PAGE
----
If you can not afford to buy Sony WH-1000XM3 headphones, Skullcandy Venue is a decent substitute. Although the sound is not as good, not as well done and the noise cancellation is not as effective, the sound is thoughtful and fun.
- Fun sub-bass amplification
- Its clearer than you think
- ANC is ideal for city streets and office
- ANC fights loud and very low frequency noise
- Low mediums
- Build seems slightly cheap
- Price: $129.99
- Tile integration
- Battery life up to 40 hours (24 with ANC)
- 3.5 mm socket
- Case included
- 40mm dynamic drivers
The Skullcandy Venue is a cheaper alternative to “world beater” helmets like the Sony WH-1000XM3 and Bose QuietComfort 35 II. They have similar characteristics: long battery life, active noise cancellation and, of course, Bluetooth. The Skullcandy Venue also features a Tile integration, which you will not find in other pairs, apart from the Bose SoundSport Wireless.
This is the same system used by mosaic sensors that you could put in your wallet or attach to a keychain. The Skullcandy Venue is a helmet that you can not lose. Not easily, anyway.
The sound quality, construction and active noise cancellation will not worry Sony – and I would have liked even more its pair if it was a cheaper piece without the side mosaic – but the additions are new and these headphones are rock-solid with a pleasant sound.
Features Skullcandy Venue – The “lossless” helmet that lets you know where you’ve put it for the last time via an app
How does the Skullcandy Venue Tile feature work? You install the app on your phone, which recognizes the headphones as if they were one of Tile’s panels.
The app allows you to view your pair’s “Location History” and, what’s really useful, to find your Venue headphones if they have disappeared into your home. This alert triggers a frequency offset alarm that moves quite well, as it is triggered by Skullcandy Venue’s own drivers.
They need energy and must be within Bluetooth’s reach for it to work, of course. But that’s why the place history feature is so important.
Design Skullcandy Venue – Generally comfortable to wear with some neat touches
The Skullcandy Venue looks like a classic classic headset. I’m a fan of the more sober designs that Skullcandy has published in the last 18 months. Some might call it boring. I call it “not so good”
However, I am also used to Skullcandy headphones at more aggressive prices than the Venue. And during the first days of testing, I assumed that they were cheaper than them. This is part of my preconceptions, and partly thanks to the construction of Venue.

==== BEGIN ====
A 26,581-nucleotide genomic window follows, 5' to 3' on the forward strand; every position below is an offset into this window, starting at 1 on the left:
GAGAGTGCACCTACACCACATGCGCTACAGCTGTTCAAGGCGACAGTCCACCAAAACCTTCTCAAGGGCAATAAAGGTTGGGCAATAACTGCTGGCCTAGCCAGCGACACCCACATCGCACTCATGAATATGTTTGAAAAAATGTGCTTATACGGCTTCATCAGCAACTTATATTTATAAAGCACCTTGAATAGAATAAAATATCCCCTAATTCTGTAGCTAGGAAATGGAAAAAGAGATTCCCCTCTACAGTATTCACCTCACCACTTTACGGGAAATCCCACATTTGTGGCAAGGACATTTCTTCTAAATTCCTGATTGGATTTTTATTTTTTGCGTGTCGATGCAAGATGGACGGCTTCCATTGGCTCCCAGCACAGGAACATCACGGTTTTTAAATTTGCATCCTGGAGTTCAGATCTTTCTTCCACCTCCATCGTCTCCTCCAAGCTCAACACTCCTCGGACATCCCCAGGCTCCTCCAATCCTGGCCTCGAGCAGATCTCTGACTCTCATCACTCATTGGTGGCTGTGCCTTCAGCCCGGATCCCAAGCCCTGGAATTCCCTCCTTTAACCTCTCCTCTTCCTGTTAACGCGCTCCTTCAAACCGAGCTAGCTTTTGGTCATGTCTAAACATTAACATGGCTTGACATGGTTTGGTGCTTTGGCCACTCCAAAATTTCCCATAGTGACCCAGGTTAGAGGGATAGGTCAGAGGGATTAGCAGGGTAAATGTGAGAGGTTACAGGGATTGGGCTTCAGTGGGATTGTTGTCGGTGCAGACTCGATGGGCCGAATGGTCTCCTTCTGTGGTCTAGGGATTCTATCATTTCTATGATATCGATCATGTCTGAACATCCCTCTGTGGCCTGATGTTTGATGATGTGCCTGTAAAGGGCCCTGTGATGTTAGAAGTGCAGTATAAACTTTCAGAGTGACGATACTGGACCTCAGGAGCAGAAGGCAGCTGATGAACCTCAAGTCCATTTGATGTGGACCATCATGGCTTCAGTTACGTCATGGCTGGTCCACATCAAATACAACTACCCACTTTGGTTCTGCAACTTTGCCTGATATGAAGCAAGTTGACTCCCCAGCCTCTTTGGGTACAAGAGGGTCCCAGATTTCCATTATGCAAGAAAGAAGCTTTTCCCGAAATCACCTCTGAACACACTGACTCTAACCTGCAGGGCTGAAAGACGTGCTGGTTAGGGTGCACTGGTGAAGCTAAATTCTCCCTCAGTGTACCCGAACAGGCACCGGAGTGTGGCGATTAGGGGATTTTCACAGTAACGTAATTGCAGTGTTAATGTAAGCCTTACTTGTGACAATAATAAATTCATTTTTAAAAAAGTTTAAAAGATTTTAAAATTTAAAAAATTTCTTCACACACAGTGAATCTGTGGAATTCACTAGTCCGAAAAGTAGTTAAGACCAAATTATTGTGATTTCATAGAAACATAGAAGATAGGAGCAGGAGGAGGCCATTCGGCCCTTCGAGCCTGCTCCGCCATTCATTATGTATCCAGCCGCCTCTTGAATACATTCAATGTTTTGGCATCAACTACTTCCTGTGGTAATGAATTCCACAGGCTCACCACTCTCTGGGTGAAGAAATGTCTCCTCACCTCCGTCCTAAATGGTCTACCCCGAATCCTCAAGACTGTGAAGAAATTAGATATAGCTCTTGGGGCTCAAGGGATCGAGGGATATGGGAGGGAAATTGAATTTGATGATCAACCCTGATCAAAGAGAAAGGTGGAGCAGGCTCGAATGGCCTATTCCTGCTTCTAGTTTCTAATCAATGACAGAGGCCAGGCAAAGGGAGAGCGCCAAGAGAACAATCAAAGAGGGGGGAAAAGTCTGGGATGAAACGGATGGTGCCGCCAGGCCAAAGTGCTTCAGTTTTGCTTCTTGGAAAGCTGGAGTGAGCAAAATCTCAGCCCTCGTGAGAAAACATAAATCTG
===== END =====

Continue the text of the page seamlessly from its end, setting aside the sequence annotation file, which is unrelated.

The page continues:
Almost all of these earpieces are made of plastic and have an internal metal band that gives the headband its characteristic structure of shape retention. The frame, the cups, the faux leather that rests on the foam pad: all plastic.
Skullcandy uses a soft, soft-touch plastic for the cups, but the headband is a harder, less expensive plastic that would look more comfortable on a pair of less than $ 100. However, I did not notice the slightest crack that other online reviews suggest – and I walked and walked a bunch of miles with them.
A low weight is the main benefit of an entirely plastic design. There is no sense of place that hangs over your head. The band has a good clamping force, probably because it is a street helmet rather than a pair intended for an imaginative / hardly peruvial audiophile class.
I noticed that the Skullcandy Venue tended to cause my ears a slight discomfort after an hour or so. That’s because the pads are big enough, but the “holes” they contain are not big enough to hold my ears. Are my ears huge? Not really. You will need small enough for each piece of cartilage to fit in these pads.
This is not a rare problem, however. It’s almost done with normal sized headphones that have a pretty firm grip and classic pads.
There are some other small touches to the design of Skullcandy Venue. Five buttons are shared between the two cups, but they are tastefully arranged in two rubbery lozenges that avoid a peppery look. One side duplicates the functions of a standard 3-button remote. You can change the volume, skip tracks and, with a long press, activate the digital assistant of your phone.